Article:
Sam Coffey & The Iron Lungs have been working on this LP for almost two years. Their previous album, Gates of Hell, released on Oakland punk/garage label Southpaw Records (Ty Segall, Young Guv), received praise from outlets like Pitchfork, Spin and Noisey, and saw the band tour extensively, playing with Red Kross, Black Lips and Screaming Females, and becoming regulars in DIY scenes up and down the East Coast, but for their follow up the band sought to build upon the lo-fi aesthetic of their earlier releases and push themselves http://www.youtube.com/watch?v=9GMYo0RwHCQbeyond their garage roots. They began working with producer Alex Bonenfant (METZ, Crystal Castles), who brought them into a proper studio for the first time, and they embraced their abiding love for, and near encyclopedic knowledge of 70’s power pop, in the process honing a potent brand of guitar music that draws influence from a broad swath of the genre’s history.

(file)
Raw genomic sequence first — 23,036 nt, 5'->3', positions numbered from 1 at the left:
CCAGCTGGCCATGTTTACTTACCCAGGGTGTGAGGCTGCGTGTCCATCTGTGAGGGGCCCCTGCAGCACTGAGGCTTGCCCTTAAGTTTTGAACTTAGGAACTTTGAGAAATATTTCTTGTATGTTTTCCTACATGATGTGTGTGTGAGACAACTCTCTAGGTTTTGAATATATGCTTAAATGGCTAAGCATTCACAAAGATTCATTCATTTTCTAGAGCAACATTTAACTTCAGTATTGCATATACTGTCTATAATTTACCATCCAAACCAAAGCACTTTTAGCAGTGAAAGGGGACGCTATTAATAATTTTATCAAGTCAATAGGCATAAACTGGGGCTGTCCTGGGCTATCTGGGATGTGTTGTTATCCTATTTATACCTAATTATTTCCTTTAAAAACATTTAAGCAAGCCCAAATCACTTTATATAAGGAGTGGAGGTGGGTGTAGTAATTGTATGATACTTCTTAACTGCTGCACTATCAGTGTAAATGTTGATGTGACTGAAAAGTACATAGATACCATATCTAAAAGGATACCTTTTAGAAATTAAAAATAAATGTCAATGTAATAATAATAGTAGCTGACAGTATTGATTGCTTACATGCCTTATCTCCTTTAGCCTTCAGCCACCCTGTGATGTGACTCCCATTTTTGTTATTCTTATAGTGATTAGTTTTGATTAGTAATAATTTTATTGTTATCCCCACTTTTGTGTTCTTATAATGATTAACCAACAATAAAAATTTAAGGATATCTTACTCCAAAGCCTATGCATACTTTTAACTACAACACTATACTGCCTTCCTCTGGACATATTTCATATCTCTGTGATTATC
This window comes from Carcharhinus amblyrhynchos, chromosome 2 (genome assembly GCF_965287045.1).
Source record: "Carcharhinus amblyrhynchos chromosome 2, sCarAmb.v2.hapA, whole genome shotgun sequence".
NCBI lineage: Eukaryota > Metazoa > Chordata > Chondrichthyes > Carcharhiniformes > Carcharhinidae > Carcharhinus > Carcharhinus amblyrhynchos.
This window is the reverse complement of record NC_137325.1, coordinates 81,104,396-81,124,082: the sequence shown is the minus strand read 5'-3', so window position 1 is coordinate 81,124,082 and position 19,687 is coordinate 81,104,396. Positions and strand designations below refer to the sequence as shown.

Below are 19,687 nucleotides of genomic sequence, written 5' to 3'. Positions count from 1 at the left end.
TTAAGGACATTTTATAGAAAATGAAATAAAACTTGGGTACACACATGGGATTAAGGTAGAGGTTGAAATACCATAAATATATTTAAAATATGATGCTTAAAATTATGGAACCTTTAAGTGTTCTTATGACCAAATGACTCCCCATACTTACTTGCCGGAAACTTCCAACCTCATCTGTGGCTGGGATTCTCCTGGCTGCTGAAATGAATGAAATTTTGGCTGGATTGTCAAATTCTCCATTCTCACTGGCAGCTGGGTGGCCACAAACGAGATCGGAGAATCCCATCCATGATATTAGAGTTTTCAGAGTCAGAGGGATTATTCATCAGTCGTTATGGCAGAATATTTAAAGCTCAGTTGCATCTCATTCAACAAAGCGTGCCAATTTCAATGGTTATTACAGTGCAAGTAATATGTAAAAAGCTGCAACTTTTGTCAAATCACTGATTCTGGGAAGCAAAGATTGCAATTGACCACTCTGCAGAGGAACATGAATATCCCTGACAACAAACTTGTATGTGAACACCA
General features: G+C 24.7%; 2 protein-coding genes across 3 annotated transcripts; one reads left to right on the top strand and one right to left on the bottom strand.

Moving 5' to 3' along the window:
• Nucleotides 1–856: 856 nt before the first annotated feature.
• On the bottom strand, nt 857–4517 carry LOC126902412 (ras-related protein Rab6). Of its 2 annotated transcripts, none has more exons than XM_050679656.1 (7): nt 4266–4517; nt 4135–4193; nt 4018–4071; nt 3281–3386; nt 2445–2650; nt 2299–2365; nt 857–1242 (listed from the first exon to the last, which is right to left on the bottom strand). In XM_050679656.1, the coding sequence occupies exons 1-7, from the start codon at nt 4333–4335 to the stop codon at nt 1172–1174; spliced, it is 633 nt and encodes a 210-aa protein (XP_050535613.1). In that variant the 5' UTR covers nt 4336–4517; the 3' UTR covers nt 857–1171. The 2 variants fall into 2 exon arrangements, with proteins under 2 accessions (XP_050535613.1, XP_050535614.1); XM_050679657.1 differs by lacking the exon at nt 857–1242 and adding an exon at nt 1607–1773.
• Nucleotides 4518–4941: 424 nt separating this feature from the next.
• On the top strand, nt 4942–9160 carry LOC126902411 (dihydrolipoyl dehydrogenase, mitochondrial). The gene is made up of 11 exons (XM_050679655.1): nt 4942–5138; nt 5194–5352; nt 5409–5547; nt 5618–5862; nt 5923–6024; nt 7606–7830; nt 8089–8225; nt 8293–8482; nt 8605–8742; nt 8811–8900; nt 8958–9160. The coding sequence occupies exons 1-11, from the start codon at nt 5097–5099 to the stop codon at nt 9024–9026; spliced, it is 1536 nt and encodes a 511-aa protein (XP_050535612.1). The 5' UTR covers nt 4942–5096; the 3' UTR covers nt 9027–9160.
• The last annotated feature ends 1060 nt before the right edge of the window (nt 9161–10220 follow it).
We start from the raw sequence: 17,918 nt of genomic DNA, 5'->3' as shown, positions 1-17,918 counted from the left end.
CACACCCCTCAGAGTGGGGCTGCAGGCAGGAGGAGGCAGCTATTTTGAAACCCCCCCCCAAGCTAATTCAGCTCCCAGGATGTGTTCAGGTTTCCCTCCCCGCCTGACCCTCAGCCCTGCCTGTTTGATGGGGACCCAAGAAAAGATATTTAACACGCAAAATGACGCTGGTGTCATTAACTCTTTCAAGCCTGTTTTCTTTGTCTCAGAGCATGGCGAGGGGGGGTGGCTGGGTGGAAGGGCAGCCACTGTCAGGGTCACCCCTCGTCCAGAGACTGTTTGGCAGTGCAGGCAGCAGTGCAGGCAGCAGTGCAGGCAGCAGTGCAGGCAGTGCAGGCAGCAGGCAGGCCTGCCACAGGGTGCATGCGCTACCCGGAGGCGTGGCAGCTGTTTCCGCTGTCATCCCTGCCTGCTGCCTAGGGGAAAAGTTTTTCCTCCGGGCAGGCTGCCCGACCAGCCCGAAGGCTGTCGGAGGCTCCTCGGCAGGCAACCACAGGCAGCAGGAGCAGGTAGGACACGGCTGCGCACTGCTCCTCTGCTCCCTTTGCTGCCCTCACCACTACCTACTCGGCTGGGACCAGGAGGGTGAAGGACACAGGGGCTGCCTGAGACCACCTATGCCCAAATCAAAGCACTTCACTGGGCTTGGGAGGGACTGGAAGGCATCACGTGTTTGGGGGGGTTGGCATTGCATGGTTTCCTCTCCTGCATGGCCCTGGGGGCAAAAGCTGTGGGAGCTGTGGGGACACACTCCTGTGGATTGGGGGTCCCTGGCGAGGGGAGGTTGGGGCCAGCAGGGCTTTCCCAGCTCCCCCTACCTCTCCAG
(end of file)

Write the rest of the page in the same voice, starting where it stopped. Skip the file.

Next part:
It’s a sound that at once revels in a rough and anarchic feel, best exemplified by Coffey’s untamed wail of a singing voice, while displaying a deft approach to songwriting and arrangement, collecting and repurposing ideas gathered from bands like Cheap Trick, Dwight Twilley, Teenage Fanclub, The Cars, Thin Lizzy, The Undertones, and The Exploding Hearts, in the service of songs about teenage isolation, petty criminality and escape, rooted in an unshakeable faith in honesty, love and the transformative powers of pop music. It’s an ambitious record, and one where obvious care has been taken to refine every element of the finished product, but it’s an ambition that even on the 9+ minute epic medley that makes up much of the record’s second side, never edges into pretension or obscures the band’s irrepressible enthusiasm. Despite their maturation this is still, as Pitchfork’s Evan Minsker said of their previous release, “the sound of dirtbags having fun and falling in love.” via:horseshoetavern.com